Rockstar Bruce Springsteen and the E Street Band just put a human touch on an LGBT issue by becoming the latest vocal opponents to North Carolina’s so-called “bathroom” law, which requires transgender people to use bathrooms that align with their sex marker at birth and not their gender identity. The band announced that it would cancel their Sunday show in Greensboro. In a statement to fans on his website, Springsteen indicated that the cancellation was a show of “solidarity” and criticized the law as an attempt “by people who cannot stand the progress our country has made in recognizing the human rights of all of our citizens to overturn that progress.”
“Some things are more important than a rock show and this fight against prejudice and bigotry — which is happening as I write — is one of them,” Springsteen added. “It is the strongest means I have for raising my voice in opposition to those who continue to push us backwards instead of forwards.”
Tickets for the Sunday show will be refundable.
At the Rock and Roll Hall of Fame induction on Friday night, guitarist Steven Van Zandt noted that it was a “tough decision,” but that “we felt the issue was too important.”
“This vile and evil discrimination is starting to spread state to state, and we thought we better take a stand right now, early, and try to stop it,” he said. “Or at least set an example for others to do the same… You have to hurt them economically to have them do the right thing morally, unfortunately…We don’t take it lightly, believe me.”
Celebrity Ellen Degeneres praised the band’s decision to cancel its show in North Carolina.
I ❤️ Bruce @Springsteen.
— Ellen DeGeneres (@TheEllenShow) April 8, 2016
But Rep. Mark Walker (R-NC), who represents parts of Greensboro, called the band’s cancellation a “bully” tactic.
“Bruce is known to be on the radical left,” Walker said. “And he’s got every right to be so, but I consider this a bully tactic. It’s like when a kid gets upset and says he’s going to take his ball and go home.”
North Carolina’s HB2 law is facing growing backlash, particularly from students and faculty who have been holding protests and occupations demanding better for their transgender classmates and colleagues. Basketball legend Charles Barkley called the NBA to move its 2017 All-Star Game, set in Charlotte, away to another city. And the NBA has said it is “deeply concerned” about the anti-LGBT law. PayPal canceled its plans for a global operations center that would have brought 400 new jobs to the state. Within the entertainment industry, Lionsgate pulled production of a Hulu pilot from North Carolina to Canada.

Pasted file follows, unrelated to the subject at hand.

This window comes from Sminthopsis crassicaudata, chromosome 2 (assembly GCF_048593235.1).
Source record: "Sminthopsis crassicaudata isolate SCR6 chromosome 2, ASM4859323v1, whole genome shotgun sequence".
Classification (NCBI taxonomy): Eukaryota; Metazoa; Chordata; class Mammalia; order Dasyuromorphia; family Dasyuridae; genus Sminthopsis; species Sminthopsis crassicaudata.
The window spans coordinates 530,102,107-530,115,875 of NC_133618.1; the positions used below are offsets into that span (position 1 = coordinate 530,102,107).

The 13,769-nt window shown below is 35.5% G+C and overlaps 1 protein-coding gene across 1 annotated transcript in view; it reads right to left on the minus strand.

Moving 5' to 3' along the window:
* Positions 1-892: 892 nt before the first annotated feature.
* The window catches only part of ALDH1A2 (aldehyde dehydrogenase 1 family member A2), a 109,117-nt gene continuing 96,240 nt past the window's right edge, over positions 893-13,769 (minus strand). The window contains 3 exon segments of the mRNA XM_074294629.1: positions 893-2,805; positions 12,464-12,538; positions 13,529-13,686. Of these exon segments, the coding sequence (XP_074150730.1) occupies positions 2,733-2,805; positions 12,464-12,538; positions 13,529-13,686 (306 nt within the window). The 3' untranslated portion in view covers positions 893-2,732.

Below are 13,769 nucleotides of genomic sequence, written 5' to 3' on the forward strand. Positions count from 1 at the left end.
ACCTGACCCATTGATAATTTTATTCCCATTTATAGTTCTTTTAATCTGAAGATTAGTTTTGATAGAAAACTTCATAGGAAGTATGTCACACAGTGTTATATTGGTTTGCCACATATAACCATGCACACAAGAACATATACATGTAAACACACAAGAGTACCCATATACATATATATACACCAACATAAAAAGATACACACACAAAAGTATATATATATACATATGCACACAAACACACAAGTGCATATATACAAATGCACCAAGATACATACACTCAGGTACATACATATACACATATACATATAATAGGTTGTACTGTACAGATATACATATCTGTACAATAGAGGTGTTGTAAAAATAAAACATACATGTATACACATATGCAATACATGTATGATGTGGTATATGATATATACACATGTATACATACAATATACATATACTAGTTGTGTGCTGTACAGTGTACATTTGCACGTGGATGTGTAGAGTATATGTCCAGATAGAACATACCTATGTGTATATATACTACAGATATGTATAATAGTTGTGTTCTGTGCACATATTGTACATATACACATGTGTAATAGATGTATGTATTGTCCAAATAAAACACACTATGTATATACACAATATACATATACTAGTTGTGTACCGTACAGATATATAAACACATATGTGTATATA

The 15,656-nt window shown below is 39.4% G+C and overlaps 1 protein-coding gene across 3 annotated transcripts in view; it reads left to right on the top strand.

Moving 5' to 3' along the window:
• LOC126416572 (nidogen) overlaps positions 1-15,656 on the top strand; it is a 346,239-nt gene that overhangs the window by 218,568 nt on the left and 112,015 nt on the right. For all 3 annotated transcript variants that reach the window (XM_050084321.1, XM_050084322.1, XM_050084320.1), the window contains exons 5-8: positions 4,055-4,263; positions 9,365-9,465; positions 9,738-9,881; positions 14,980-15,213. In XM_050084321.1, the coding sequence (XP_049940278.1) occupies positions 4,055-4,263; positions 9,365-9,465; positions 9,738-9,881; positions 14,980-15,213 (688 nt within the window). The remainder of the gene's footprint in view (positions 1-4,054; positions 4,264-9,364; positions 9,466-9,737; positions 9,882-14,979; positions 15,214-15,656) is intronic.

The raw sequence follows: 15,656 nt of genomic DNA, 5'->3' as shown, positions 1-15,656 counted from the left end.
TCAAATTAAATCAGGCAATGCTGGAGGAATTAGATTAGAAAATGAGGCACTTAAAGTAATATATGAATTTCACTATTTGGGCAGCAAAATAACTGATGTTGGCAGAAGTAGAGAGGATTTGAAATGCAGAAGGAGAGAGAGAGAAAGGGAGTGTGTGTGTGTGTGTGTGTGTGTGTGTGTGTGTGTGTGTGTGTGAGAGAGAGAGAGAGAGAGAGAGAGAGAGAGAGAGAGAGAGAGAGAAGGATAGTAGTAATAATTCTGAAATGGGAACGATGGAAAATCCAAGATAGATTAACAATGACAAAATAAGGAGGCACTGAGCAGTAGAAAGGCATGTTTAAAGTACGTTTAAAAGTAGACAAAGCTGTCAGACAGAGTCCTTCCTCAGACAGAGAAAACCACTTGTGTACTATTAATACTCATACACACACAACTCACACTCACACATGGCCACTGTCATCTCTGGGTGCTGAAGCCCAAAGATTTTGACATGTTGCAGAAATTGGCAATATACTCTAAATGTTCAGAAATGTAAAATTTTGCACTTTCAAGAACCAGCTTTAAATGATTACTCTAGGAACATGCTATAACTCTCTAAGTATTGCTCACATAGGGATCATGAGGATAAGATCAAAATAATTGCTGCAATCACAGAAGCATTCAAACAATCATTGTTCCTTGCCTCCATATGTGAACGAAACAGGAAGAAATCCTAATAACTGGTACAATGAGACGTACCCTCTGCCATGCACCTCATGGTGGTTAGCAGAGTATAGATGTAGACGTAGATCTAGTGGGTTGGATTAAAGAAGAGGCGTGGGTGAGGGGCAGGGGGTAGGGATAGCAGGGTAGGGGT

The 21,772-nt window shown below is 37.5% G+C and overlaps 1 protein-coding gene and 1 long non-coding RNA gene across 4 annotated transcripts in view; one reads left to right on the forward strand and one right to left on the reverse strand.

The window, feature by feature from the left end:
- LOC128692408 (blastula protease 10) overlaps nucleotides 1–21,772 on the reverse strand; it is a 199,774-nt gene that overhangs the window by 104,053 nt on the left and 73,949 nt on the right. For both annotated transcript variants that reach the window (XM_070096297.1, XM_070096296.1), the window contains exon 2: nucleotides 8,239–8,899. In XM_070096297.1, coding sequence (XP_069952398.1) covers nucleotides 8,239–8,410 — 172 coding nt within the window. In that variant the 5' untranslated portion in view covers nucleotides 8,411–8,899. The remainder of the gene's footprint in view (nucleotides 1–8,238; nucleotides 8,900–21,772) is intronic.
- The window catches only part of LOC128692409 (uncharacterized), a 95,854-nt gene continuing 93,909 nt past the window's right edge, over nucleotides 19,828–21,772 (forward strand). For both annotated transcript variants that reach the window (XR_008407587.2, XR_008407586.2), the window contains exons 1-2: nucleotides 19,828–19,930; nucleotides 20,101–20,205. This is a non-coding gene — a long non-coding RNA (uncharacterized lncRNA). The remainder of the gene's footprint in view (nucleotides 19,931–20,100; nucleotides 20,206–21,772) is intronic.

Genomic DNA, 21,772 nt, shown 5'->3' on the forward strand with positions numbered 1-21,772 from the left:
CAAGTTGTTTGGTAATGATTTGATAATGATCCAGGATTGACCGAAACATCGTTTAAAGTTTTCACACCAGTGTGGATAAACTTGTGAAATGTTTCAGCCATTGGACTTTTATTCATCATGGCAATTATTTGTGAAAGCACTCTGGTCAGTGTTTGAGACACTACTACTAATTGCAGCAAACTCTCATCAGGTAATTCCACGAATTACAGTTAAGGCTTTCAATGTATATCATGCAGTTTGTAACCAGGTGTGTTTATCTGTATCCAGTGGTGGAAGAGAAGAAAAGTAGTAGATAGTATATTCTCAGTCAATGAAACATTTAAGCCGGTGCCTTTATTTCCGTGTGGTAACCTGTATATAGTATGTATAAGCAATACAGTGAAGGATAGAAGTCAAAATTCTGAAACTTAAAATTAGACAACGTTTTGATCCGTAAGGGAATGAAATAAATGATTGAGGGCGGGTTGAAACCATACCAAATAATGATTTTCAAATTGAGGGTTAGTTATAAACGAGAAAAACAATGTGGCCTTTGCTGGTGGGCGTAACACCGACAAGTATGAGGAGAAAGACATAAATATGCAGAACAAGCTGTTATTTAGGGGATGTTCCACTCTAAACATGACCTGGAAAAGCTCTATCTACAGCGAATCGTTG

It’s possible that there may be collateral consequences for state residents if Springsteen and other big players boycott North Carolina. After Broadway musical Wicked’s composer said that he would halt productions in the state, a community theater executive director said, “From a 45-year-old gay man who grew up in a rural town and turned to theater in the darkest hour, I would hate to see the whole state go dark because of a few bigoted individuals who care nothing about a theatrical boycott, anyway. You wouldn’t be hurting them; you would be hurting us… your supporters.”
Still, the law may have real economic consequences for the state moving forward. Several cities and states have banned all government-funded travel to the state of North Carolina, including the District of Columbia, San Francisco, New York City, Seattle, and Portland, as well as the states of New York, Vermont, Connecticut, and Washington. Plans to build a $20 million manufacturing and research facility for Braeburn Pharmaceuticals was halted after company officials said that they were “reevaluating our options based on the recent, unjust legislation.” And Google Venture officials said the company won’t back companies in North Carolina until HB2 is repealed. CEO Bill Maris told the firm’s partners to “please flag any investments in NC that come through as I am not comfortable deploying dollars into startups there until the voters there fix this.”